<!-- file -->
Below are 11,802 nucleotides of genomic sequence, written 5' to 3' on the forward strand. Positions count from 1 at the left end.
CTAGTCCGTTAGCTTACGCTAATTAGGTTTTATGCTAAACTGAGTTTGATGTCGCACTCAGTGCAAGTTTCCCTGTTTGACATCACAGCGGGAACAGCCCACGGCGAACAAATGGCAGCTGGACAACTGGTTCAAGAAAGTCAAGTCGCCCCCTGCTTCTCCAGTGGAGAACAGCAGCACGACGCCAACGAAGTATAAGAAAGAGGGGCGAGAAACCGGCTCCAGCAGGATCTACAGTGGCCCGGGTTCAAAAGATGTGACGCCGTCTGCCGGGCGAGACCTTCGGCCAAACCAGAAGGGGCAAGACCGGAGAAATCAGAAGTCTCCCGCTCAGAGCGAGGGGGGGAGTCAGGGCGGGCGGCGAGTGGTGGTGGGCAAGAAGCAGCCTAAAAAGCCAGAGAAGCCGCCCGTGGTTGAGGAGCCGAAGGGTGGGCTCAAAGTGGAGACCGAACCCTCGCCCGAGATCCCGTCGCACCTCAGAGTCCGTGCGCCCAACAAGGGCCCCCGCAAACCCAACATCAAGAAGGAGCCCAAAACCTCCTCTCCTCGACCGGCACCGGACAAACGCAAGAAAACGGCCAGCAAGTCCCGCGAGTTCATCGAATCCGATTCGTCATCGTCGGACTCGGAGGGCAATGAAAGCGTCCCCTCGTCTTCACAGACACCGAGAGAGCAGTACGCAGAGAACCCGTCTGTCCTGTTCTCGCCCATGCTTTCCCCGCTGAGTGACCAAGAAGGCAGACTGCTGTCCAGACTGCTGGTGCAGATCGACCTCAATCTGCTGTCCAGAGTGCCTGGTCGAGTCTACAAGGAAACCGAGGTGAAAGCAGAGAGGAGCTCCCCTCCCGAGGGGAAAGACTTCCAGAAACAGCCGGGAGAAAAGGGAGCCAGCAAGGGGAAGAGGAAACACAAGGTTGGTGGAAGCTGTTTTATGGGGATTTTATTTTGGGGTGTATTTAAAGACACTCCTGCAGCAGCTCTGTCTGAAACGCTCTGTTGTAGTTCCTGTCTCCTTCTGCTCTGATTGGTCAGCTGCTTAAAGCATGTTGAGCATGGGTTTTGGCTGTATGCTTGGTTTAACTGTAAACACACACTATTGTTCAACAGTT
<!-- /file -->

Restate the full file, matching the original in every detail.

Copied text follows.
Below are 11,802 nucleotides of genomic sequence, written 5' to 3' on the forward strand. Positions count from 1 at the left end.
CTAGTCCGTTAGCTTACGCTAATTAGGTTTTATGCTAAACTGAGTTTGATGTCGCACTCAGTGCAAGTTTCCCTGTTTGACATCACAGCGGGAACAGCCCACGGCGAACAAATGGCAGCTGGACAACTGGTTCAAGAAAGTCAAGTCGCCCCCTGCTTCTCCAGTGGAGAACAGCAGCACGACGCCAACGAAGTATAAGAAAGAGGGGCGAGAAACCGGCTCCAGCAGGATCTACAGTGGCCCGGGTTCAAAAGATGTGACGCCGTCTGCCGGGCGAGACCTTCGGCCAAACCAGAAGGGGCAAGACCGGAGAAATCAGAAGTCTCCCGCTCAGAGCGAGGGGGGGAGTCAGGGCGGGCGGCGAGTGGTGGTGGGCAAGAAGCAGCCTAAAAAGCCAGAGAAGCCGCCCGTGGTTGAGGAGCCGAAGGGTGGGCTCAAAGTGGAGACCGAACCCTCGCCCGAGATCCCGTCGCACCTCAGAGTCCGTGCGCCCAACAAGGGCCCCCGCAAACCCAACATCAAGAAGGAGCCCAAAACCTCCTCTCCTCGACCGGCACCGGACAAACGCAAGAAAACGGCCAGCAAGTCCCGCGAGTTCATCGAATCCGATTCGTCATCGTCGGACTCGGAGGGCAATGAAAGCGTCCCCTCGTCTTCACAGACACCGAGAGAGCAGTACGCAGAGAACCCGTCTGTCCTGTTCTCGCCCATGCTTTCCCCGCTGAGTGACCAAGAAGGCAGACTGCTGTCCAGACTGCTGGTGCAGATCGACCTCAATCTGCTGTCCAGAGTGCCTGGTCGAGTCTACAAGGAAACCGAGGTGAAAGCAGAGAGGAGCTCCCCTCCCGAGGGGAAAGACTTCCAGAAACAGCCGGGAGAAAAGGGAGCCAGCAAGGGGAAGAGGAAACACAAGGTTGGTGGAAGCTGTTTTATGGGGATTTTATTTTGGGGTGTATTTAAAGACACTCCTGCAGCAGCTCTGTCTGAAACGCTCTGTTGTAGTTCCTGTCTCCTTCTGCTCTGATTGGTCAGCTGCTTAAAGCATGTTGAGCATGGGTTTTGGCTGTATGCTTGGTTTAACTGTAAACACACACTATTGTTCAACAGTT